Post #30 – Writer’s Guilt

7/19/18

A recent post on The Writer’s Path discussed the guilt the author felt when carving out time for writing.  The thinking was guilt arose because the time used to write was time not spent with family and friends and therefore was selfish.

I have the opposite problem. I feel guilty when I don’t write. The truth is I have plenty of excuses not to write. Writing is not my day job. Well, I actually spend the majority of my day job writing, but emails and memos and revising contracts isn’t the fun type of writing. So the day job gets in the way, and then life gets in the way. That’s how it goes. I accept I have responsibilities that often take precedence over my writing, but I still feel guilty about it.

Like any guilt, it eats at me until I do something about it. For traditional guilt, that’s usually making amends in some manner. For my writer’s guilt, the only way for me to get over it is to write something.

In the past, I’ve said I try to do at least one writing related activity a day. If that’s not actually writing, it’s adding to my spreadsheet of submission markets, or submitting a rejected story to the next market, or editing a finished story, or reading about the craft of writing. When I’m feeling the writer’s guilt, these tasks only take the edge off. The fix still has to come from writing.

The odd thing is I wasn’t always like this. I didn’t seriously focus on writing until about this time last year. Before that, I never experienced writer’s guilt. If I gave up writing, which I have no intention to, would the guilt fade or would it continue to build? Let’s hope I don’t have to find out.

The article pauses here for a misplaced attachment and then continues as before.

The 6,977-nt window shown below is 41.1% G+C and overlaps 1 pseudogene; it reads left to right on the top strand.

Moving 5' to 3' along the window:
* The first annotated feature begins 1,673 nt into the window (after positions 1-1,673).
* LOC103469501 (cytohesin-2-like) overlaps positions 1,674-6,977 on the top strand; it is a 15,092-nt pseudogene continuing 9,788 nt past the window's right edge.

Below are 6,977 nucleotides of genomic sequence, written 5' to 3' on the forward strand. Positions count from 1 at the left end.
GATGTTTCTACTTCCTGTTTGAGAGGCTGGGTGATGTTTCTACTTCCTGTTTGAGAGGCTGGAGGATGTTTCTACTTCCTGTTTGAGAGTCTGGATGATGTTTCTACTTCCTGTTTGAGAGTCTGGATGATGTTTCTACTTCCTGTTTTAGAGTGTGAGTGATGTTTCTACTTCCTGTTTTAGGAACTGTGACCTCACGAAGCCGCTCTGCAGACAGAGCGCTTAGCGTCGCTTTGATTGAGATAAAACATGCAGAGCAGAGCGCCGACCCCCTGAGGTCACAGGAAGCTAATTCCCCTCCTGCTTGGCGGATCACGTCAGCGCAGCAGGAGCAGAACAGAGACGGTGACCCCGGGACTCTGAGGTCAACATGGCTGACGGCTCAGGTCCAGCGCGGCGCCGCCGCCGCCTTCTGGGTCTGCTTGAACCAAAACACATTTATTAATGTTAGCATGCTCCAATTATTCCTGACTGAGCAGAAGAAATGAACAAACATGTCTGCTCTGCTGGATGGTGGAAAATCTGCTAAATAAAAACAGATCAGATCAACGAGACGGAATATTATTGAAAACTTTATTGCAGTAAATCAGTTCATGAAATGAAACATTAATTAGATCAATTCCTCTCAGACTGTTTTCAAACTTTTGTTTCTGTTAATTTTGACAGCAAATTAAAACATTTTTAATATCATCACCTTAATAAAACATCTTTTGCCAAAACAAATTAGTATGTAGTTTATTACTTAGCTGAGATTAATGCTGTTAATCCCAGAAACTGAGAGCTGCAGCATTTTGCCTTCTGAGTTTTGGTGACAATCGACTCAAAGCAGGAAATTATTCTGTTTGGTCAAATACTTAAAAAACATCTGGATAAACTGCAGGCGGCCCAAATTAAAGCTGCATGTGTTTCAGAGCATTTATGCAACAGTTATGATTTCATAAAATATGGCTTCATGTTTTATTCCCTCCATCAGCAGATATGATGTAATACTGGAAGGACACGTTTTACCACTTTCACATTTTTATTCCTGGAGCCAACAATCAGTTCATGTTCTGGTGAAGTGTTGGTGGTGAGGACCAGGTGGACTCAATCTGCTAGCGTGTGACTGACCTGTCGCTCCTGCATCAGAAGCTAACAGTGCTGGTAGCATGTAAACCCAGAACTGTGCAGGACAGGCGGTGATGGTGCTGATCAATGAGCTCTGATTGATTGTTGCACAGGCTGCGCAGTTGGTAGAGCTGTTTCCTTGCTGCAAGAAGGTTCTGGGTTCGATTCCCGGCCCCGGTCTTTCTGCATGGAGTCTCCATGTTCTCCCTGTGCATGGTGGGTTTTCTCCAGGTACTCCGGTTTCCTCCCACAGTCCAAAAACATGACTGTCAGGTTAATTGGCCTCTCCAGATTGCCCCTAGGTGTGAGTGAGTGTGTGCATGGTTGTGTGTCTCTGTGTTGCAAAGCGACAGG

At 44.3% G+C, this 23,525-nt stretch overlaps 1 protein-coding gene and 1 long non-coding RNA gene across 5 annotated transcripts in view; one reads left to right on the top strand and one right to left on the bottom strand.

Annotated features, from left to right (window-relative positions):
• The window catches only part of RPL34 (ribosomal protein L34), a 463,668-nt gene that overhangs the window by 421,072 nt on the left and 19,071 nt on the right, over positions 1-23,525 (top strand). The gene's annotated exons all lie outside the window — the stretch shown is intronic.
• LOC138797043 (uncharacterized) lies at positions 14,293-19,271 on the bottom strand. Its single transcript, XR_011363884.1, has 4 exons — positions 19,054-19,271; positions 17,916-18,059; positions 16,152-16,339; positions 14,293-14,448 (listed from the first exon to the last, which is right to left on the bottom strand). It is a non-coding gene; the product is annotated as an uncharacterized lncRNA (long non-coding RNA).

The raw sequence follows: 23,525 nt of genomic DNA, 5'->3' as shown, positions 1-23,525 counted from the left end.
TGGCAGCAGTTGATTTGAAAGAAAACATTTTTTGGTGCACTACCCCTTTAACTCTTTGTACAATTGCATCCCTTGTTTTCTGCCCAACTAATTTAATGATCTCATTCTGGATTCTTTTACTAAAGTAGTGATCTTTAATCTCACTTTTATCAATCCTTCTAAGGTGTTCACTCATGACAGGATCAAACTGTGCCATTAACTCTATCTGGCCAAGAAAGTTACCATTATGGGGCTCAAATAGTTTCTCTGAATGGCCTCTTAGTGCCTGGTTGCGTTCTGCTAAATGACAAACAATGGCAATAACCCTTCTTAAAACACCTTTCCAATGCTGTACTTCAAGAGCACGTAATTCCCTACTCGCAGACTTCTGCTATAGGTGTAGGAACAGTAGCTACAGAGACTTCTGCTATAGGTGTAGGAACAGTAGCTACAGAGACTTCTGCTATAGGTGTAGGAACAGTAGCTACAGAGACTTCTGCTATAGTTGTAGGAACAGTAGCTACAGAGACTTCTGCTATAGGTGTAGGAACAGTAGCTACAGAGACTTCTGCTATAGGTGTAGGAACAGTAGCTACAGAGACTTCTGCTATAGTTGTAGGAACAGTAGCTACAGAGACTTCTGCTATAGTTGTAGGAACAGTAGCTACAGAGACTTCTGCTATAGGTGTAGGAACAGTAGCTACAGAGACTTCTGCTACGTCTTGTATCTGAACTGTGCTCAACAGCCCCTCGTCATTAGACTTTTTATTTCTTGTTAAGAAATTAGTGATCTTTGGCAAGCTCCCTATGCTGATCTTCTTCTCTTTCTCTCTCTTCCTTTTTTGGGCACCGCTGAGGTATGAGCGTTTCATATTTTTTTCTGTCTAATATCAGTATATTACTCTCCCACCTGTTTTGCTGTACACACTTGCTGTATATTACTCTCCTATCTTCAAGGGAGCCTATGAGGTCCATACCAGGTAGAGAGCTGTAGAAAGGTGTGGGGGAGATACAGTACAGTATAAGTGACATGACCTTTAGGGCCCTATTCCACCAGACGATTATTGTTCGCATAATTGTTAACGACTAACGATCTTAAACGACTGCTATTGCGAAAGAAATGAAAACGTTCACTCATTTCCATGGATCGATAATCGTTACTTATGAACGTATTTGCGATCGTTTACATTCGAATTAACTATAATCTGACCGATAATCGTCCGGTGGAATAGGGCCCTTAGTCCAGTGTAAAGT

Let me know in the comments whether you’ve experienced writer’s guilt and in what form.

Photo credit: geralt via Pixabay

3 thoughts on “Post #30 – Writer’s Guilt

  1. I always feel guilty if I don’t write something every day… I have a schedule I like to keep up to date on with my writing habits. That way I can let my publishers know when I’ll finish a manuscript. And somehow I am in the mindset where I think “would I rather be doing this or writing?” I value the time I have allotted to write, so many other aspects of life can take over and I like to have a balance. If I want writing to be a career than I have to treat it as such.

    Liked by 1 person

  2. It is Sunday morning and I am writing (and doing writing related things like reading your blog) instead of spending it with my family. But frankly, I need moments of peace to write or just sit alone for my sanity, and to be a better mom.

    Liked by 1 person

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